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Thread: VFD Application?

  1. #1
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    VFD Application?

    In an industrial plant there is an existing conveyor transporting solid material at a constant rate 24/7, 350 days per year. Motor is 100 HP, 460 v, IEEE 841 design. Based on the quantity of material required by the process, the motor load is only approx. 45% of FLA. The system was designed like this because on rare occasions for fairly short periods the conveyor needs to transport twice as much material. So now the possibility of installing a VFD has been raised, along with the question of how power consumption would, or would not, vary. So, how would the total input power change between the two arrangements given that the amount and rate of material transported will be the same.

  2. #2
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    They are very efficient and improve pf
    at 45% pf is low

    how do they double the speed now?
    or speed is constant and they just load it up more?



  3. #3
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    Quote Originally Posted by Ingenieur View Post
    They are very efficient and improve pf
    at 45% pf is low

    how do they double the speed now?
    They don't - the existing arrangement is constant speed - when they need to double throughout, they just put twice as much on the belt.

  4. #4
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    Quote Originally Posted by Fnewman View Post
    They don't - the existing arrangement is constant speed - when they need to double throughout, they just put twice as much on the belt.
    That is where I see a problem. To maintain desired speed you still need to run at full voltage and frequency, little will change when it comes to energy usage, you can always put on capacitors to correct power factor.

    You might be better off running say a 60 or 75 HP motor and possibly run it into it's service factor during those infrequent periods of higher loading.

  5. #5
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    If you're not varying the speed, why would you want a VFD?

  6. #6
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    Quote Originally Posted by Cow View Post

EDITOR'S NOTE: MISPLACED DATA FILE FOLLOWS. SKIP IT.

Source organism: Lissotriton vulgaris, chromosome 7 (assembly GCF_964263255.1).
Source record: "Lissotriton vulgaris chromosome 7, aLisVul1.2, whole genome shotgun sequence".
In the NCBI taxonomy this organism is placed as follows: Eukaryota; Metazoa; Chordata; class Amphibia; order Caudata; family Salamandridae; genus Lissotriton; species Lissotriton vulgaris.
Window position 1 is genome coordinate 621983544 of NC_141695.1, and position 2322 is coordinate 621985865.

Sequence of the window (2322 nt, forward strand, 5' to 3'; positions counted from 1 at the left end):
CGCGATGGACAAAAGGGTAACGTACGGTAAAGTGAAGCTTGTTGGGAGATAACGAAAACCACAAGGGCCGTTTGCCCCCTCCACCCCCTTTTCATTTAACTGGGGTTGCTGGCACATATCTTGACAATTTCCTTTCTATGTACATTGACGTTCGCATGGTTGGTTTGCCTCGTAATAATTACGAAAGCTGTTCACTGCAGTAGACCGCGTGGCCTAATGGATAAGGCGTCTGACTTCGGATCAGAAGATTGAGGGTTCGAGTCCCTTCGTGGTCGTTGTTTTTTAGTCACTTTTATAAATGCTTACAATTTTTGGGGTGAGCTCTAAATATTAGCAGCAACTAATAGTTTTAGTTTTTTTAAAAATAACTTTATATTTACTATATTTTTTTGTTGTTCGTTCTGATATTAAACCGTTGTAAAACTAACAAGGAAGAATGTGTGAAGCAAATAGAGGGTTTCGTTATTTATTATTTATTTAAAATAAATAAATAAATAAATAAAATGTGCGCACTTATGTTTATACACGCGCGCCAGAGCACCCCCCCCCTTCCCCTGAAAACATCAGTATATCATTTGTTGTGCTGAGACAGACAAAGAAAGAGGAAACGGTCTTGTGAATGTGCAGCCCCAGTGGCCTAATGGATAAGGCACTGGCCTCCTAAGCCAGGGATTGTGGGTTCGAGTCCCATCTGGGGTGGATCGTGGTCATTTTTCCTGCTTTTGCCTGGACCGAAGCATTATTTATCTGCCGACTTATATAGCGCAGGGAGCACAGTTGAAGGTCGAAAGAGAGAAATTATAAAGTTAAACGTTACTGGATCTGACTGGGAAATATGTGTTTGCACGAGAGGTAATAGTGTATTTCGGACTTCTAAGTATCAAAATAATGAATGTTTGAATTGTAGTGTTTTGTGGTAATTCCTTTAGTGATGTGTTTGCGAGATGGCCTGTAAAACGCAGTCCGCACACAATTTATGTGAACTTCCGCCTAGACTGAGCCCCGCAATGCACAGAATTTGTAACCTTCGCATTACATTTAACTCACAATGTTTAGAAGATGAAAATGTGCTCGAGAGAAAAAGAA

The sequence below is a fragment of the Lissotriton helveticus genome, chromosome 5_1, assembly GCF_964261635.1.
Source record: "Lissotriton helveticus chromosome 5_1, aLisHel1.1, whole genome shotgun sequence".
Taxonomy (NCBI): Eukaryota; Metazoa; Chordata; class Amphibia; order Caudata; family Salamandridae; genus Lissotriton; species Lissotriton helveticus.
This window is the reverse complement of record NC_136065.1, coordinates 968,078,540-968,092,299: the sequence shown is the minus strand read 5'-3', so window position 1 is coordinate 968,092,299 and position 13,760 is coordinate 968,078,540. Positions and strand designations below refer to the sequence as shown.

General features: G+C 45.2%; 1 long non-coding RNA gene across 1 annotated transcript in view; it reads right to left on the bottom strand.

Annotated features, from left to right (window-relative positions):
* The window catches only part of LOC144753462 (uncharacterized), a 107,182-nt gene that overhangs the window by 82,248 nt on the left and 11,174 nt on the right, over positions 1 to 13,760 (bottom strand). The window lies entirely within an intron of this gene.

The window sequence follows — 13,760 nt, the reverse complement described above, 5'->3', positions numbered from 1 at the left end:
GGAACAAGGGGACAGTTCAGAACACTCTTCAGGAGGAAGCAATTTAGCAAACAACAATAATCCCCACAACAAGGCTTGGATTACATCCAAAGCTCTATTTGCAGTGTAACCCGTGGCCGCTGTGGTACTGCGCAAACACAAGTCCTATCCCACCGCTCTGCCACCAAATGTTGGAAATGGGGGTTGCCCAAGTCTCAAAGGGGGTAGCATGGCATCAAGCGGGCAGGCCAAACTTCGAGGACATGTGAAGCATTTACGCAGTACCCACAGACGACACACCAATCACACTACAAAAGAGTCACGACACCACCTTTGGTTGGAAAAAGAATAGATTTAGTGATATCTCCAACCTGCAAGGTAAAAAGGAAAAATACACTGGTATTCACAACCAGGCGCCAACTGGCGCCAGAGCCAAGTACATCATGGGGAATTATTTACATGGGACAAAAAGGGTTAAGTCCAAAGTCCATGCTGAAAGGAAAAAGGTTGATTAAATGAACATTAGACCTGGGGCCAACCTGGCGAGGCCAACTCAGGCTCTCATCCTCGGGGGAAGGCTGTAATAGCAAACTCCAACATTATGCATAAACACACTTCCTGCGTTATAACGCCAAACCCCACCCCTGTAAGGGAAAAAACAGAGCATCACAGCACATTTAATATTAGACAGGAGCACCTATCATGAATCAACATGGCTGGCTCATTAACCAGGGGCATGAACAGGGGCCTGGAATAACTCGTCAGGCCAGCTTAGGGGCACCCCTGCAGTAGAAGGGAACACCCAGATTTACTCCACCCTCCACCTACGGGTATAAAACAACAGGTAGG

If you're not varying the speed, why would you want a VFD?
    For starting, and maybe also to run the motor more efficiently at full speed but partial load?

    Sent from my XT1585 using Tapatalk

  7. #7
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    Quote Originally Posted by GoldDigger View Post
    For starting, and maybe also to run the motor more efficiently at full speed but partial load?

    Sent from my XT1585 using Tapatalk
    Motor efficiency is probably nearly unchanged though if still running at same frequency and voltage isn't it? Power factor improvement on the supply side of the drive is about all that you are gaining, and you could have done that with much less expensive capacitors.

    Now if they want to put more material on the conveyor and control the volume delivered to whatever this feeds by varying the speed of the conveyor it may be more efficient that way, but the overall process may or may not allow that.

  8. #8
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    Quote Originally Posted by Cow View Post
    If you're not varying the speed, why would you want a VFD?
    If it ain't broke, don't fix it?
    Si hoc legere scis nimium eruditionis habes.

  9. #9
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    Quote Originally Posted by GoldDigger View Post
    For starting, and maybe also to run the motor more efficiently at full speed but partial load?

    Sent from my XT1585 using Tapatalk
    the VFD does not change how much energy is used to move the load other than by changing the PF to near unity on the line side. but that does not amount to much.

    as for starting, it may well prolong the life of the motor and the conveyor. but you can get most of the same benefits with a soft starter.
    Bob

  10. #10
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    Quote Originally Posted by Fnewman View Post
    In an industrial plant there is an existing conveyor transporting solid material at a constant rate 24/7, 350 days per year. Motor is 100 HP, 460 v, IEEE 841 design. Based on the quantity of material required by the process, the motor load is only approx. 45% of FLA. The system was designed like this because on rare occasions for fairly short periods the conveyor needs to transport twice as much material. So now the possibility of installing a VFD has been raised, along with the question of how power consumption would, or would not, vary. So, how would the total input power change between the two arrangements given that the amount and rate of material transported will be the same.
    I thought about this for a bit. The conveyor can clearly transport the heavier load you sometimes put on it. I suppose you could put the same load on it for normal operation and run it at half speed with a VSD to achieve the required material. But then you would have higher motor current than you do now and that means greater losses.

    So, I'm not sure that installing a VFD would be the right way to go for this application. Sure, 45% of FLC is very lightly loaded and the motor would be fairly low on its efficiency curve. Loading the motor more heavily, as you do on occasion, will move it up the efficiency curve but with greater losses. Then you'd have to add in the losses in the VFD which are typically around 2-3% at rated load a couple of kW.

    It wouldn't get my vote...........
    Si hoc legere scis nimium eruditionis habes.

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